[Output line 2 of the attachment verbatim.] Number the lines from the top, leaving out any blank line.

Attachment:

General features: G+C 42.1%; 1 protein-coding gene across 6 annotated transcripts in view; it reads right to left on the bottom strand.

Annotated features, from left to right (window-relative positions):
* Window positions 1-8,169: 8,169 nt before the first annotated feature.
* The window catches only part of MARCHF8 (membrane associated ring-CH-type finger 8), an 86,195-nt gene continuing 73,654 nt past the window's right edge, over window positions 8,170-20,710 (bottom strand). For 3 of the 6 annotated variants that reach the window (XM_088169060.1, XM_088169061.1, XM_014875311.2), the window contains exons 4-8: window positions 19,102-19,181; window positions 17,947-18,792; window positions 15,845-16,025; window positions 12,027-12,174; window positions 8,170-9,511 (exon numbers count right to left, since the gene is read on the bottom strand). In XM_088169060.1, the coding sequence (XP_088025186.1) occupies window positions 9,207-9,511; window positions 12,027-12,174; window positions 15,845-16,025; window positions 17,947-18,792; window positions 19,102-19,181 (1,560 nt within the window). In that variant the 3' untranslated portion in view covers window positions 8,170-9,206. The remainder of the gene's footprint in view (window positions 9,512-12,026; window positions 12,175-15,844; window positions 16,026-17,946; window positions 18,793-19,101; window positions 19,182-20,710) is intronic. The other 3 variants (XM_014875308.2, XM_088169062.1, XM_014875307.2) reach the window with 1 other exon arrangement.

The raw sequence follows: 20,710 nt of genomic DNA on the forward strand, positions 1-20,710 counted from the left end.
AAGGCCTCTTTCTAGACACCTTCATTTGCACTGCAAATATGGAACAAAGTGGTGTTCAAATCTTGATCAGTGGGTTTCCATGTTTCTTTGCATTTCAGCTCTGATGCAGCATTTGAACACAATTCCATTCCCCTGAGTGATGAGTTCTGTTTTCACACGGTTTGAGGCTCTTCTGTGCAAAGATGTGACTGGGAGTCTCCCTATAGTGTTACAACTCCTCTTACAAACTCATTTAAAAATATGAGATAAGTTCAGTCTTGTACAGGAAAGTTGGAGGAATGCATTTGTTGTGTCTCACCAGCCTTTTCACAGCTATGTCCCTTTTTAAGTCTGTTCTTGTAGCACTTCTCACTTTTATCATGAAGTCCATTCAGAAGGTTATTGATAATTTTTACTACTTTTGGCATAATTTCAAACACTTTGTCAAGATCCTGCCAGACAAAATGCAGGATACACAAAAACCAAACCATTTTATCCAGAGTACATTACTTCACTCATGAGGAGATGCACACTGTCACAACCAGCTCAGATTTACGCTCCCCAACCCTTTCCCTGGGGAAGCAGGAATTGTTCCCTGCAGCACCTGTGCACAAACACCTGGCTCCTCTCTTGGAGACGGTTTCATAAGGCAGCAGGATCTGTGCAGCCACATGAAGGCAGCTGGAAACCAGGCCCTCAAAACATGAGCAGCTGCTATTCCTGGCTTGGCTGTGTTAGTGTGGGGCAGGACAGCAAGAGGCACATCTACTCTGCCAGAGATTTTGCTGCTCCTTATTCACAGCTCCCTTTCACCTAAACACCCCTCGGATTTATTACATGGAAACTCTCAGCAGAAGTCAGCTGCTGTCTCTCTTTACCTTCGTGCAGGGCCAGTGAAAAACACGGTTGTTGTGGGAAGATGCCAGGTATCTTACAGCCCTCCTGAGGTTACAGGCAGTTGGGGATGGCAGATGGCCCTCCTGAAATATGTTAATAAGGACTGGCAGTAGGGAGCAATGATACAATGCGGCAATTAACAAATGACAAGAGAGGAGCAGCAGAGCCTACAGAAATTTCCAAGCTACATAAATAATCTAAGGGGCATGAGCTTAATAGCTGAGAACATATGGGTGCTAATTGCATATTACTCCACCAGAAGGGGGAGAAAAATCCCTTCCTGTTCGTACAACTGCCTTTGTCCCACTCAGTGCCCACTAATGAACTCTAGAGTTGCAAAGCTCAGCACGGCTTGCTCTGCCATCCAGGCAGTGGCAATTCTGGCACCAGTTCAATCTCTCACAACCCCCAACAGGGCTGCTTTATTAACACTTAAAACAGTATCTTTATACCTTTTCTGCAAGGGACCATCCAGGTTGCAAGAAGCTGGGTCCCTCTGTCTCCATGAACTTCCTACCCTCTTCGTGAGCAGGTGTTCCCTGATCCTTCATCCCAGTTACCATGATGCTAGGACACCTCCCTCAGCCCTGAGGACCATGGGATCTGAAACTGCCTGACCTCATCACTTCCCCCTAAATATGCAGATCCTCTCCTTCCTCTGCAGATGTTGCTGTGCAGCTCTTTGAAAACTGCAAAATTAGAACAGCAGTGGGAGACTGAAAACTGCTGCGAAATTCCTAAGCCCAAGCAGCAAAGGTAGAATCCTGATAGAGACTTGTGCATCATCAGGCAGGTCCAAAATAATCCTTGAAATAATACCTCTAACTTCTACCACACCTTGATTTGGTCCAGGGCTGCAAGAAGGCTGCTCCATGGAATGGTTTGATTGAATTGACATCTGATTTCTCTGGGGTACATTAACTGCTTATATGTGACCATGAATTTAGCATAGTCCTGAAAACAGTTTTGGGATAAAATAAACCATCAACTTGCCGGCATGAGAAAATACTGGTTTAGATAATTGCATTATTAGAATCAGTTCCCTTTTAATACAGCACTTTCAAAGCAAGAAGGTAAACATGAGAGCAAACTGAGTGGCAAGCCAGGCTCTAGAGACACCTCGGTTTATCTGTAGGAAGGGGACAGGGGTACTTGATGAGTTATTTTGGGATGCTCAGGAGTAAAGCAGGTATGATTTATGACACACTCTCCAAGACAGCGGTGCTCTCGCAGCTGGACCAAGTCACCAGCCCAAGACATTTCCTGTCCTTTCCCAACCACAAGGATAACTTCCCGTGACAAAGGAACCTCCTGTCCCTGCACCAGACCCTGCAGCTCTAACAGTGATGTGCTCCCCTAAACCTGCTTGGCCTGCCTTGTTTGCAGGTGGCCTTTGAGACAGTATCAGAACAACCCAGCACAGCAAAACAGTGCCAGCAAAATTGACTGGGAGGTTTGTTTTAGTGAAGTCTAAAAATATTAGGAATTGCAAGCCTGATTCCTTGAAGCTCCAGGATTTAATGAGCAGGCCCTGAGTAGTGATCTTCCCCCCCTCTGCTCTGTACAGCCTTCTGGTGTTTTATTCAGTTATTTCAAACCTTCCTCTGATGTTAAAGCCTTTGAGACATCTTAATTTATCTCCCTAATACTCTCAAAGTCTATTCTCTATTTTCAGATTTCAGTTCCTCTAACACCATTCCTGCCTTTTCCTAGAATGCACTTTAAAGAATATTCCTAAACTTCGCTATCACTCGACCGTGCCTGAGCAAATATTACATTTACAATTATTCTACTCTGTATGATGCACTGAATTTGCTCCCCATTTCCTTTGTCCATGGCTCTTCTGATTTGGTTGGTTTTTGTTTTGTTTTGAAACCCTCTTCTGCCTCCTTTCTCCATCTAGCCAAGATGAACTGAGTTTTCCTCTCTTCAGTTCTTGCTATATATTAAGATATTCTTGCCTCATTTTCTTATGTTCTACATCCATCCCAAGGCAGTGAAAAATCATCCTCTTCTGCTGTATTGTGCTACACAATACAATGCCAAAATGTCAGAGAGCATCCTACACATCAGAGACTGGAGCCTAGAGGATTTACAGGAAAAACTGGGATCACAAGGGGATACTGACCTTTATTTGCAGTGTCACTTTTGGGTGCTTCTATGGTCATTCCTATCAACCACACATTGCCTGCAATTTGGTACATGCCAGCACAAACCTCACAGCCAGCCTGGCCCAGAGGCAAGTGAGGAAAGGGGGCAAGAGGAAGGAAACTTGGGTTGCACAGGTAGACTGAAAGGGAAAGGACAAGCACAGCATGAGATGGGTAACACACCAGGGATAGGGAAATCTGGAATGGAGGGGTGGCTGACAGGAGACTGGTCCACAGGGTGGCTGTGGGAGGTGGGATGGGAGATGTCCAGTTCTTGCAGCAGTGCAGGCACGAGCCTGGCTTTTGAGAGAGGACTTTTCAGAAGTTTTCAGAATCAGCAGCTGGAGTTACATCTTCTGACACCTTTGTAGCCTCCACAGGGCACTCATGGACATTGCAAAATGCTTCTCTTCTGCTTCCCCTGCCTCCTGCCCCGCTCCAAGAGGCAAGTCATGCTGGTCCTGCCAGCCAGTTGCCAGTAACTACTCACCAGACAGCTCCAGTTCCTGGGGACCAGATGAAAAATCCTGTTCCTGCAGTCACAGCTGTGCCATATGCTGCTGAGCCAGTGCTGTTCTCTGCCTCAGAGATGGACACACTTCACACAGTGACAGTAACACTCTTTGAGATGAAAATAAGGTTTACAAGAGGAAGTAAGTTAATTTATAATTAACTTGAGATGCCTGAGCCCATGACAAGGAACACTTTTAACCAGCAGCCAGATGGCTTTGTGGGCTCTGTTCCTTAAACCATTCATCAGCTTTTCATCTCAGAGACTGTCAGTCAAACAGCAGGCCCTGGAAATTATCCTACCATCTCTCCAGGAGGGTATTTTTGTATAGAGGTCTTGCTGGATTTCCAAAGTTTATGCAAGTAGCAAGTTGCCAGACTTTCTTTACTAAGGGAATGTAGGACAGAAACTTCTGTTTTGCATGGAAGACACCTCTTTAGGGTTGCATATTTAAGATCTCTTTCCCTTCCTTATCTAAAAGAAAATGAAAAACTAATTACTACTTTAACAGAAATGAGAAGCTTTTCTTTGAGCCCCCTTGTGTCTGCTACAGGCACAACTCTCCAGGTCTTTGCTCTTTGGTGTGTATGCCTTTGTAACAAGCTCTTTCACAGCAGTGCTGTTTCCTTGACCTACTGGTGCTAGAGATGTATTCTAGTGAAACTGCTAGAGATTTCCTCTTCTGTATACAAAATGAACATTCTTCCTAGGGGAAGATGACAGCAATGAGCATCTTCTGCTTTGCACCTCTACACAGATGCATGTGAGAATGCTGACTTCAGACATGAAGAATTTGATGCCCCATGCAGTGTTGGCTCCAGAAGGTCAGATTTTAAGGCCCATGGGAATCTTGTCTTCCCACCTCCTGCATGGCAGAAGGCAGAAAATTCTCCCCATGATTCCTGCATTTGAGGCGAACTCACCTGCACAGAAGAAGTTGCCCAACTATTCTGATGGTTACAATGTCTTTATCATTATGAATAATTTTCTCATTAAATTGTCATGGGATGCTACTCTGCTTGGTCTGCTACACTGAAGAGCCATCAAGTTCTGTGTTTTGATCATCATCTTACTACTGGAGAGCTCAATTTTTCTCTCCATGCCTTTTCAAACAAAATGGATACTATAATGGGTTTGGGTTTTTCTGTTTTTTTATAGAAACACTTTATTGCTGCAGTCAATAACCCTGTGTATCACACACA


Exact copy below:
Annotated features, from left to right (window-relative positions):